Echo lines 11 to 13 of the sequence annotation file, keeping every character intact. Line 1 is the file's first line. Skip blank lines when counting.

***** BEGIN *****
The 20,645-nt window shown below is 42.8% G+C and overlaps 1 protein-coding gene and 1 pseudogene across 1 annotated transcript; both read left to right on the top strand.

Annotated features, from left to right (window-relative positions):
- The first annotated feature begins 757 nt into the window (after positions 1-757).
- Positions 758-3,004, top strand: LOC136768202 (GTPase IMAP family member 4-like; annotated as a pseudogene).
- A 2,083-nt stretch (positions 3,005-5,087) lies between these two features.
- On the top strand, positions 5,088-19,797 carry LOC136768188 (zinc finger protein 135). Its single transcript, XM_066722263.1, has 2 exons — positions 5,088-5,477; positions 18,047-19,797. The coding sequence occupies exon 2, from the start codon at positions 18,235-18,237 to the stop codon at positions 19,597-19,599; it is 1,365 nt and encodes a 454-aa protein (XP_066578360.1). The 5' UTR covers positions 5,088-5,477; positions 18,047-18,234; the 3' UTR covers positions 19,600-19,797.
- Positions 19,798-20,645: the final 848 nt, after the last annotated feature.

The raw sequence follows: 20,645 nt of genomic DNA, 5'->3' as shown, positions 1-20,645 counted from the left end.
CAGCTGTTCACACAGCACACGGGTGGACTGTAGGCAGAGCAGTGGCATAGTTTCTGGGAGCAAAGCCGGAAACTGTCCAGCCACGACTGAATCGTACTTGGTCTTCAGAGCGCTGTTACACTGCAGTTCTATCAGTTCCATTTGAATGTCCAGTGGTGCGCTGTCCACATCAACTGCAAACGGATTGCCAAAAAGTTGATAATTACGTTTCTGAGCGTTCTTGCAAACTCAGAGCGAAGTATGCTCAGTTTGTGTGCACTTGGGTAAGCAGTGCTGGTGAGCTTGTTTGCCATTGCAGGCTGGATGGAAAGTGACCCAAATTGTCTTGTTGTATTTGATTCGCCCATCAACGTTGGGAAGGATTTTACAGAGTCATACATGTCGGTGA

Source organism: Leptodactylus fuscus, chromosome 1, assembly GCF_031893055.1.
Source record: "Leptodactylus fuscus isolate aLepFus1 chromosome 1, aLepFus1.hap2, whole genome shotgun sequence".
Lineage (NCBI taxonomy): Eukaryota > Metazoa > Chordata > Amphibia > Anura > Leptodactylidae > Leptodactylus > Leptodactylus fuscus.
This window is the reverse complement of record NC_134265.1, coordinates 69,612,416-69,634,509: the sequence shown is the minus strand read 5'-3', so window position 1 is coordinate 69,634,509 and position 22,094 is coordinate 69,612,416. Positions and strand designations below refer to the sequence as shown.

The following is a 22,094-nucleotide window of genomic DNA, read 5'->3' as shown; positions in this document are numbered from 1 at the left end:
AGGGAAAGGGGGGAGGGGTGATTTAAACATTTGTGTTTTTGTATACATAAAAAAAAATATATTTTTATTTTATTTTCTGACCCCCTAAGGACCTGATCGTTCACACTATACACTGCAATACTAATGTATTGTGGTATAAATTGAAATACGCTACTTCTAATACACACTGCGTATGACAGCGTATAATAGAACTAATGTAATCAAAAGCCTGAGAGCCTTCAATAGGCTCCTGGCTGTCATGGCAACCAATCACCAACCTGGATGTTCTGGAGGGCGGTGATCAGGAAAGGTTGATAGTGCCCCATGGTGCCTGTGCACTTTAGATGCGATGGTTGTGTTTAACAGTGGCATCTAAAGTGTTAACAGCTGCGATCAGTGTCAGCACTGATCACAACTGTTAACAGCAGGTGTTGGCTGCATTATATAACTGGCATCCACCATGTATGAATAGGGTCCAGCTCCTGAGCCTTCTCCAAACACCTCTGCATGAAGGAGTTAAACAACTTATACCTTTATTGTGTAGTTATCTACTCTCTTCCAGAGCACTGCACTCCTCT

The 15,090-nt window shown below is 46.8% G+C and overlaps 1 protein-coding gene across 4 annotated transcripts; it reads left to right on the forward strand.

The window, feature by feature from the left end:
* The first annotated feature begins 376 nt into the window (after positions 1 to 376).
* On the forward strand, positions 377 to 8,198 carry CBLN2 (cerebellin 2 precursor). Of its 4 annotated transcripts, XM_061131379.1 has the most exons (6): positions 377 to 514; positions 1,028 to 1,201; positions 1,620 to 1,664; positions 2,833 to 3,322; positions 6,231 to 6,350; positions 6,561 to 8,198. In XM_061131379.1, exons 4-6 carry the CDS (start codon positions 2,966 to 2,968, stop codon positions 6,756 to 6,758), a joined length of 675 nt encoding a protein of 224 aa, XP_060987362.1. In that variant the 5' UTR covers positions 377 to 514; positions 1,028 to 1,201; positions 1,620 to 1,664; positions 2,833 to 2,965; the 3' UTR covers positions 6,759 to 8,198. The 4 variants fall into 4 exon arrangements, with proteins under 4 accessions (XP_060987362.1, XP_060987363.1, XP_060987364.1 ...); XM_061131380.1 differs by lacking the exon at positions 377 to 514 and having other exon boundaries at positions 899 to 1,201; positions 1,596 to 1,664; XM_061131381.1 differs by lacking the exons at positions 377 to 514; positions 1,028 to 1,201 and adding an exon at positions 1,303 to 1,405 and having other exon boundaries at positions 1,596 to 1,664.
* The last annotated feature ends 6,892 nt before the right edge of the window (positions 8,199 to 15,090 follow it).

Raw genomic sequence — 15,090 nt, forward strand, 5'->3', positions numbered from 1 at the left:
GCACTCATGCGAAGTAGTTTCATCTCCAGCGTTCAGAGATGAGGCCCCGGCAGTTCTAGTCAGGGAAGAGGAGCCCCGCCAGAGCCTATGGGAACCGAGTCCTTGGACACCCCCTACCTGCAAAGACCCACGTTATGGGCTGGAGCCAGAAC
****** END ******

Source record: "Leptodactylus fuscus isolate aLepFus1 chromosome 1, aLepFus1.hap2, whole genome shotgun sequence".
Lineage (NCBI taxonomy): Eukaryota > Metazoa > Chordata > Amphibia > Anura > Leptodactylidae > Leptodactylus > Leptodactylus fuscus.
This window is the reverse complement of record NC_134265.1, coordinates 69,612,416-69,634,509: the sequence shown is the minus strand read 5'-3', so window position 1 is coordinate 69,634,509 and position 22,094 is coordinate 69,612,416. Positions and strand designations below refer to the sequence as shown.